Fresno State’s Department of Music will present its annual faculty concert at 8 p.m. Saturday, Jan. 20, in the Concert Hall. This year’s concert will include a symphony orchestra comprising faculty members as principal players alongside selected students.
Faculty orchestra and vocalists participating (in alphabetical order) are: Rachel Aldrich, Teresa Beaman, Maria Briggs, Michael Chang, Brigid De Jong, Cari Earnhart, Andrew Quiring, Matthew Darling, Larry Gardner, Richard Giddens Jr., Thomas Hiebert, Ed Hull, Thomas Loewenheim, Aaron Marcus Luna, Anthony Radford, Nathan Sobieralski, Limor Toren-Immerman and Andreas Werz.
The concert serves as the Department of Music’s annual gala and is sponsored by the College of Arts and Humanities. All proceeds go to the Department of Music Scholarship fund.
The concert will include Dvorak’s “Carnival Overture,” music composition professor Dr. Kenneth Froelich’s “Jefferson Rising” and the sextet from Mozart’s opera “Cosi fan tutte” featuring Fresno State voice faculty and two students. The orchestra will close the concert with Gliere’s “The Red Poppy Suite.”
Known as the greatest Czech nationalist composer of the late 19th and early 20th century, Antonín Dvorak wrote the ”Carnival Overture” after the completion of his eighth symphony and requiem. The ”Carnival Overture,” which was inspired by the dance rhythms and folk music of his native Bohemia, is the center of three overtures written on the themes of “nature, life and love.”
Froelich’s “Jefferson Rising” was composed as an unofficial overture to his opera “Jefferson,” which will be completed in fall 2018. Elements of big-band jazz, classic bluegrass, military fanfare and folk music are all woven together to create a tapestry of musical styles that represent both the time and the region.
Operatic-like themes are interspersed throughout the piece, composed in a style similar to the arias found in the opera. Sonic elements, such as drums muted with towels, violins performed fiddle-style and piano strings hit with mallets, are all used to further establish a folk-like sound not typically found in a standard orchestra.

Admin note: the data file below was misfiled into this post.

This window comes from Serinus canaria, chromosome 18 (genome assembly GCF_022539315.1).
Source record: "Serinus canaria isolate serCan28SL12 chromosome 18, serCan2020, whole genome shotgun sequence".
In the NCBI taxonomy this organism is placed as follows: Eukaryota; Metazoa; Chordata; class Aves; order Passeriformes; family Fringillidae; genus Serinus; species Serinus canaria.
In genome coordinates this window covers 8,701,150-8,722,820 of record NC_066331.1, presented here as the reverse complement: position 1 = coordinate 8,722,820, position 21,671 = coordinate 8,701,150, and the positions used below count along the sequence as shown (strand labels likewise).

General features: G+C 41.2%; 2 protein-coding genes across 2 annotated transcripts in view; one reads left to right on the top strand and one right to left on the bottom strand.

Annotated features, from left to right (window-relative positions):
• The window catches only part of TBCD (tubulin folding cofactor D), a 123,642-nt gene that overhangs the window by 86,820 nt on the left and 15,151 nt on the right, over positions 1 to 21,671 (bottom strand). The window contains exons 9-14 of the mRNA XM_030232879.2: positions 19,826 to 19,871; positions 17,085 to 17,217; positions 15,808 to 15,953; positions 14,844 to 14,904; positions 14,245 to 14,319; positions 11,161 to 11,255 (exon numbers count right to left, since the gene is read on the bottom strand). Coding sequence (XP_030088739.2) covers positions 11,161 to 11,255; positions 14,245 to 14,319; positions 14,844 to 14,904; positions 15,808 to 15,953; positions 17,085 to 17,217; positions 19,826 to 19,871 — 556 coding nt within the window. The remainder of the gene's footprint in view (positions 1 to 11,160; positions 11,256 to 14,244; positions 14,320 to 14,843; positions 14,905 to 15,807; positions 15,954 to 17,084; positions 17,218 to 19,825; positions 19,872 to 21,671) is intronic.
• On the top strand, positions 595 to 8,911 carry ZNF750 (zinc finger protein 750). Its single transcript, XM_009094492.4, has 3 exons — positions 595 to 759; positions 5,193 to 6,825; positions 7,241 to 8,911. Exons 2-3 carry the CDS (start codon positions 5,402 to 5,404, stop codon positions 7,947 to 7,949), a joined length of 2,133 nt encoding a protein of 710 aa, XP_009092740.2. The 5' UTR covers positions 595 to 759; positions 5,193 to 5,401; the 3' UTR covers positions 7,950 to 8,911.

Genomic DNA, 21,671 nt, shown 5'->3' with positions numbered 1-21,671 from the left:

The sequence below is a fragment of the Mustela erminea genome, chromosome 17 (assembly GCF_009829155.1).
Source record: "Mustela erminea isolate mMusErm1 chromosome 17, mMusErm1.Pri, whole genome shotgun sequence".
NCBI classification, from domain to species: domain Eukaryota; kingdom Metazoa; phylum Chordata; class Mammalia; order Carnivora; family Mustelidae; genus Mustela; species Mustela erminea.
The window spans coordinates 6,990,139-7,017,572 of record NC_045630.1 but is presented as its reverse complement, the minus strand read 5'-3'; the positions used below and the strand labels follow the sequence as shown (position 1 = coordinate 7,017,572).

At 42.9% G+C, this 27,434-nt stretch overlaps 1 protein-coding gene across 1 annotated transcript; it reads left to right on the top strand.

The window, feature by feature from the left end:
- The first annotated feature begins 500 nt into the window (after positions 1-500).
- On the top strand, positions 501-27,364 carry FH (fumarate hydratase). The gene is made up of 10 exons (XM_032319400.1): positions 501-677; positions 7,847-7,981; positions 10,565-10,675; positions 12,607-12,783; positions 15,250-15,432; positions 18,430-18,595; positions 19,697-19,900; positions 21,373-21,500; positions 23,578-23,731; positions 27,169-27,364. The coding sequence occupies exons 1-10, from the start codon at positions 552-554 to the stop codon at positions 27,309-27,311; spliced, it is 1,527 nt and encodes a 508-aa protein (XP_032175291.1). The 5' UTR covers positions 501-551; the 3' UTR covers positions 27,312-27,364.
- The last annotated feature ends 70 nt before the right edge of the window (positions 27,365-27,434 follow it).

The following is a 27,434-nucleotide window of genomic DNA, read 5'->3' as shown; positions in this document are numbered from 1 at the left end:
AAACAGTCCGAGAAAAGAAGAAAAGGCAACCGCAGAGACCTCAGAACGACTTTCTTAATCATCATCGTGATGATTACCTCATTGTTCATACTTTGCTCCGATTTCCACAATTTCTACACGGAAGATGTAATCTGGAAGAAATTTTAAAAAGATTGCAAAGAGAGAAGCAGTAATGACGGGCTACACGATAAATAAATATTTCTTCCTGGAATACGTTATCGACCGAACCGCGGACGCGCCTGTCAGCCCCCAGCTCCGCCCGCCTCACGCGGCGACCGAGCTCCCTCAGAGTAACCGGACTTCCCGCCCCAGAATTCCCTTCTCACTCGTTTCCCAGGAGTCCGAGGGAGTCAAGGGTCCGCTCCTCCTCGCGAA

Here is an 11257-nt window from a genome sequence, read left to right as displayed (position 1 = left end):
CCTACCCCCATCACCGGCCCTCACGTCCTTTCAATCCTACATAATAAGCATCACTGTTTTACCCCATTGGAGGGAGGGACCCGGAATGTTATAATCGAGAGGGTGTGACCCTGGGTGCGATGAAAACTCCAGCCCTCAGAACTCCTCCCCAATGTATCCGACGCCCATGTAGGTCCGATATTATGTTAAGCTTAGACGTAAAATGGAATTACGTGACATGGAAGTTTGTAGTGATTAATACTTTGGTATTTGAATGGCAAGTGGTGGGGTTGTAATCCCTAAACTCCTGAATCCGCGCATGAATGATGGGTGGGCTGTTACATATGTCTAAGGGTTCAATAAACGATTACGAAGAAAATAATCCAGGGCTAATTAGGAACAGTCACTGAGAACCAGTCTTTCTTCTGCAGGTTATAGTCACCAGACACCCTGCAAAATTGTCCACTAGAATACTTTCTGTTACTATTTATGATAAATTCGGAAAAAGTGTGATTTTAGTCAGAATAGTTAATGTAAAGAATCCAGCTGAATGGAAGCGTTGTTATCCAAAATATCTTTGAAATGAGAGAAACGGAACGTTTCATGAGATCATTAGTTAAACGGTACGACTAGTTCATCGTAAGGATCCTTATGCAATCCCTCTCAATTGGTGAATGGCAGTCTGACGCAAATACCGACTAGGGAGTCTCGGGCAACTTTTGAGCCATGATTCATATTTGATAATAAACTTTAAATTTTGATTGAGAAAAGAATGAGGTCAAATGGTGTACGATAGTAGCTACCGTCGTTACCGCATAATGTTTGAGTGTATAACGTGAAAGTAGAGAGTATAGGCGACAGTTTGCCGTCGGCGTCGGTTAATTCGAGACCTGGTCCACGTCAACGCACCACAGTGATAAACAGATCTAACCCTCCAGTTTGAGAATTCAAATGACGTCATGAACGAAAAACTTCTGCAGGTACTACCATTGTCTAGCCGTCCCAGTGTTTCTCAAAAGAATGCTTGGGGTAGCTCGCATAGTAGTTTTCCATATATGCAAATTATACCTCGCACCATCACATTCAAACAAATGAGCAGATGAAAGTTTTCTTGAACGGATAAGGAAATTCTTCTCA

Mozart’s beloved comedy, “Così fan tutte,” (‘Thus do they all), is a probing look into romantic relationships. Briggs, De Jong, Earnhart and Radford will be joined by students Christian Cabral and Lim Forgey for the exiting sextet from one of Mozart’s most loved operas.
Reinhold Glière was best known for his interest in folk music, his considerable teaching abilities and his conservative musical taste, which appealed to the Soviet officials. His ballet, “The Red Poppy,” is one of his most memorable works, taking place in a Chinese seaport in the 1920s.
One night while dancing for the sailors aboard the ship, the beautiful Taohua notices the Soviet captain trying to rescue the coolies from the harbormaster. Impressed by the captain’s act of kindness, she gives him a red poppy as a symbol of her love. She is later killed when a riot breaks out on the dock, thus sacrificing her life for the captain. As she dies, she gives another red poppy flower to a young Chinese girl as a sign of love and freedom.
The suite begins in rattling fashion with “Heroic Coolie Dance” in the style of Chinese music, followed by the setting out of the young couple’s love for each other, during which the opening bars of “The Internationale” are heard to emphasize the music’s revolutionary credentials. The suite ends with the famous “Russian Sailor’s Dance,” a series of increasingly frenetic variations that end with the powerful orchestral climax.
Tickets are $20 general, $15 for seniors and Fresno State employees and $10 for students.